New Delhi: In a novel scheme, India is talking to oil rich countries in the Middle East for a possible swap of crude oil for food.
India needs large amount of crude oil for meeting its energy needs while the Middle East countries are short in food production.
"Can there be not an arrangement where they meet our oil needs and we meet their food requirement," Oil Minister Dharmendra Pradhan told reporters here.
Talks at the highest level have been initiated with the UAE for an oil-for-food programme and similar dialogue is one with other oil exporters.
"They can invest in our strategic oil storages we are building. They can also store their oil here. The condition being that the first right of use on two-third of oil stored would be of India," he said.
India which is surplus in wheat, rice and other products can supply them to UEA and other Middle East countries. "We get an assured export market for our farmers," he said.
India, the world's third biggest oil consumer, imports 80 per of its oil needs. About 60 percent of the oil imports are from Middle East nations.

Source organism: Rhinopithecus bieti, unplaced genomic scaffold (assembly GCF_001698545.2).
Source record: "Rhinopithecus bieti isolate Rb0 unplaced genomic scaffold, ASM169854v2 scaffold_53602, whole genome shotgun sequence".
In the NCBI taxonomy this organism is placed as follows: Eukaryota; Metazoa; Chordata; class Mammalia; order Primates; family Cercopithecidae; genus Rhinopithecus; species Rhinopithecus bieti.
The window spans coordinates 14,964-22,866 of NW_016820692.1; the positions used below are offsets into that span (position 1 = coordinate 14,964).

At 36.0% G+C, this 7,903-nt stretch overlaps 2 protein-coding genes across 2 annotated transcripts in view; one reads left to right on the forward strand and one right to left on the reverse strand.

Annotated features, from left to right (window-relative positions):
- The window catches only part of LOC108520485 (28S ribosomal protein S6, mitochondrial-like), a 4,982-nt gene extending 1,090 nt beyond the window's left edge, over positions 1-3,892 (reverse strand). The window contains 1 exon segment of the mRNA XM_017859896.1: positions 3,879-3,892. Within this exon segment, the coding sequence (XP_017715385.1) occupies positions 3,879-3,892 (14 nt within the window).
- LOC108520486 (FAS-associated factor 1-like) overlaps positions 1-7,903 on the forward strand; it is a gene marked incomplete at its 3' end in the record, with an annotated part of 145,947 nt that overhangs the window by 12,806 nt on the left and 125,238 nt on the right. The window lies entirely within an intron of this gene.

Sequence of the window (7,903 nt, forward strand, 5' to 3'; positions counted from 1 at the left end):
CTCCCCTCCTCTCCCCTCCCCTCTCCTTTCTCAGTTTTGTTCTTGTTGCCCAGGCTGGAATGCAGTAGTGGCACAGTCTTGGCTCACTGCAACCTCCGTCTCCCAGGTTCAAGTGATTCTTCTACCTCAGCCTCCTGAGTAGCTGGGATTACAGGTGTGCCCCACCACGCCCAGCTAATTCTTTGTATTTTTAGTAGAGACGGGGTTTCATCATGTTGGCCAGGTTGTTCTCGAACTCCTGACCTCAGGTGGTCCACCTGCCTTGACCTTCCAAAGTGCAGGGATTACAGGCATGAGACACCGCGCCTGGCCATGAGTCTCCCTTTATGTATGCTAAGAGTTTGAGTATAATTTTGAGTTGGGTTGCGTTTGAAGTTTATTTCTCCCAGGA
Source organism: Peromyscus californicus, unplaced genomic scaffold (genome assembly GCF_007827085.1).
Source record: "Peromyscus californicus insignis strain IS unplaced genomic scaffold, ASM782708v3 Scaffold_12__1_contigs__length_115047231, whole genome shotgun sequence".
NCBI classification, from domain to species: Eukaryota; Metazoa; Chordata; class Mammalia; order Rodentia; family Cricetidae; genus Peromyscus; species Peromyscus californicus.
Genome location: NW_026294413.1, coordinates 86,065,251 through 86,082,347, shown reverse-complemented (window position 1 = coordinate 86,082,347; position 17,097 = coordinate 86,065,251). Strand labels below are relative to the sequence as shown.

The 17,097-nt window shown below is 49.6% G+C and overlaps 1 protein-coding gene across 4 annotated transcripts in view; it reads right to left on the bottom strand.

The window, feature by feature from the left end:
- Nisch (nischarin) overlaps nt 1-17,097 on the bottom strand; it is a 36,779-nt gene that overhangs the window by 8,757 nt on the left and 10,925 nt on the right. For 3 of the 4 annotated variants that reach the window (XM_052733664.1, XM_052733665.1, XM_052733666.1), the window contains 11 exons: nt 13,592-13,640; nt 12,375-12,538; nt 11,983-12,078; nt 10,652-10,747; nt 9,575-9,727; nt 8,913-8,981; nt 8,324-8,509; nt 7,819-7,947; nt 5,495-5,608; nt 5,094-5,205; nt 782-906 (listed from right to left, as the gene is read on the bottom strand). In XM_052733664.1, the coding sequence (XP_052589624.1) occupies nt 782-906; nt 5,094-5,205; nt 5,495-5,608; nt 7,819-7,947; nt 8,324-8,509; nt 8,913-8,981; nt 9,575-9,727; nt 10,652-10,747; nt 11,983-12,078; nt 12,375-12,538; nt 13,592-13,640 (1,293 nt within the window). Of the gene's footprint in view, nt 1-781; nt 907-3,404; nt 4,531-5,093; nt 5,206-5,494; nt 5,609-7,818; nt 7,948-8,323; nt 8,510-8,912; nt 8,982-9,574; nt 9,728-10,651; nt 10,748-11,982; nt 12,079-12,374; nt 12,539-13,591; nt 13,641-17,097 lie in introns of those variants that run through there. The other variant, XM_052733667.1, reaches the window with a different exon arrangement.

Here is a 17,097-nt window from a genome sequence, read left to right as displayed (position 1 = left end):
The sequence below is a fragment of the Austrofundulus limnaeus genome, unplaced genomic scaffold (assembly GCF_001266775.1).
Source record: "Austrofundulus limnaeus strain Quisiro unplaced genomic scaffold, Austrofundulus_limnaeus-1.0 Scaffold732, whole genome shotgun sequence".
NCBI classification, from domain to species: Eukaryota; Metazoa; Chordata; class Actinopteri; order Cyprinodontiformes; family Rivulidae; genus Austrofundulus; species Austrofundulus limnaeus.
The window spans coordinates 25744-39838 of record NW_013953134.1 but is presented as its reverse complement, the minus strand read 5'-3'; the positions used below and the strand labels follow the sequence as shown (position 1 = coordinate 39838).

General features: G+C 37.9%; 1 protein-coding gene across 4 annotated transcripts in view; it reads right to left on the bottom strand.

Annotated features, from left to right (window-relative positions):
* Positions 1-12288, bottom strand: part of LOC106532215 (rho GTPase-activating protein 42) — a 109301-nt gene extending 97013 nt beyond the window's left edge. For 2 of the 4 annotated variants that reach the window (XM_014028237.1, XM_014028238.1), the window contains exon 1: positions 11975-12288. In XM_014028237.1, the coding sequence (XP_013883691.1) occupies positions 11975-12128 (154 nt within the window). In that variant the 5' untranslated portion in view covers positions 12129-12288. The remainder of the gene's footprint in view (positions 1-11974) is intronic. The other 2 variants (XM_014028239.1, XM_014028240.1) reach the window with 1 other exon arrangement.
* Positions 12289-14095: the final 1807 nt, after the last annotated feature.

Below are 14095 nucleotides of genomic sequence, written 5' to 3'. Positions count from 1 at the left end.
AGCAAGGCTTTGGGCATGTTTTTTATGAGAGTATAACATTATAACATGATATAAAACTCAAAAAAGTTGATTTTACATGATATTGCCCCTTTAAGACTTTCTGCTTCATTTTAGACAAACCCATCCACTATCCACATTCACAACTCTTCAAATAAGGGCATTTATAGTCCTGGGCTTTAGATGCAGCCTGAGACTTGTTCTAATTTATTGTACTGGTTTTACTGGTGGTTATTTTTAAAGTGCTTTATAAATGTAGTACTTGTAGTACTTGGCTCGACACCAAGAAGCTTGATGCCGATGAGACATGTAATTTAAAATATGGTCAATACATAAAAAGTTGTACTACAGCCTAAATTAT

Pradhan said UAE's national oil company Adnoc has agreed to store crude oil in India's maiden strategic storage and give two-third of the oil to it for free.
India is building underground storages at Visakhapatnam in Andhra Pradesh and Mangalore and Padur in Karnataka to store about 5.33 million tonnes of crude oil to guard against global price shocks and supply disruptions.
Abu Dhabi National Oil Company (ADNOC) is keen on taking half of the 1.5 million tons Mangalore facility.
It will stock 0.75 million tons or 6 million barrels of oil in one compartment of Mangalore facility. Of this, 0.5 million tons will belong to India and it can use it in emergencies. Adnoc will use the facility as a warehouse for trading its oil.
The 1.33 million tons Visakhapatnam storage and 2.5 million tons Padur stockpile together with 1.5 million tons Mangalore storage will be enough to meet nation's oil requirement of about 10 days.
In the Budget for 2016-17, Finance Minister Arun Jaitley exempted foreign companies from income taxes on permitted local sales of oil kept in the underground caverns.
But states like Karnataka continue to impose VAT on such sale, deterring companies from stocking oil.
The Indian model is similar to the Japanese model wherein Tokyo saves money by allowing other nations to store crude but has first access to it in the case of an emergency.